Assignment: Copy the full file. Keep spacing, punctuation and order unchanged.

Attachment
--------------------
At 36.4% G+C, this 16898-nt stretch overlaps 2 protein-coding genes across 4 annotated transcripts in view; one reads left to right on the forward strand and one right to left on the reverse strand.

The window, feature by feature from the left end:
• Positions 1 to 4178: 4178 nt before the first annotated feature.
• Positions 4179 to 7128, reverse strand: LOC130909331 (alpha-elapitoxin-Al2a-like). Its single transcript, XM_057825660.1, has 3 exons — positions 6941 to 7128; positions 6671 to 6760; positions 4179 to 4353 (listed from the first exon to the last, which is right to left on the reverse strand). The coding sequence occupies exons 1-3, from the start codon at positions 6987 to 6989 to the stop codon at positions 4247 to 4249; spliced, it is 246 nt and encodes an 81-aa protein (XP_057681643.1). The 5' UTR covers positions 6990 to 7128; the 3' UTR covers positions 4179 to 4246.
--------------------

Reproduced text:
At 36.4% G+C, this 16898-nt stretch overlaps 2 protein-coding genes across 4 annotated transcripts in view; one reads left to right on the forward strand and one right to left on the reverse strand.

The window, feature by feature from the left end:
• Positions 1 to 4178: 4178 nt before the first annotated feature.
• Positions 4179 to 7128, reverse strand: LOC130909331 (alpha-elapitoxin-Al2a-like). Its single transcript, XM_057825660.1, has 3 exons — positions 6941 to 7128; positions 6671 to 6760; positions 4179 to 4353 (listed from the first exon to the last, which is right to left on the reverse strand). The coding sequence occupies exons 1-3, from the start codon at positions 6987 to 6989 to the stop codon at positions 4247 to 4249; spliced, it is 246 nt and encodes an 81-aa protein (XP_057681643.1). The 5' UTR covers positions 6990 to 7128; the 3' UTR covers positions 4179 to 4246.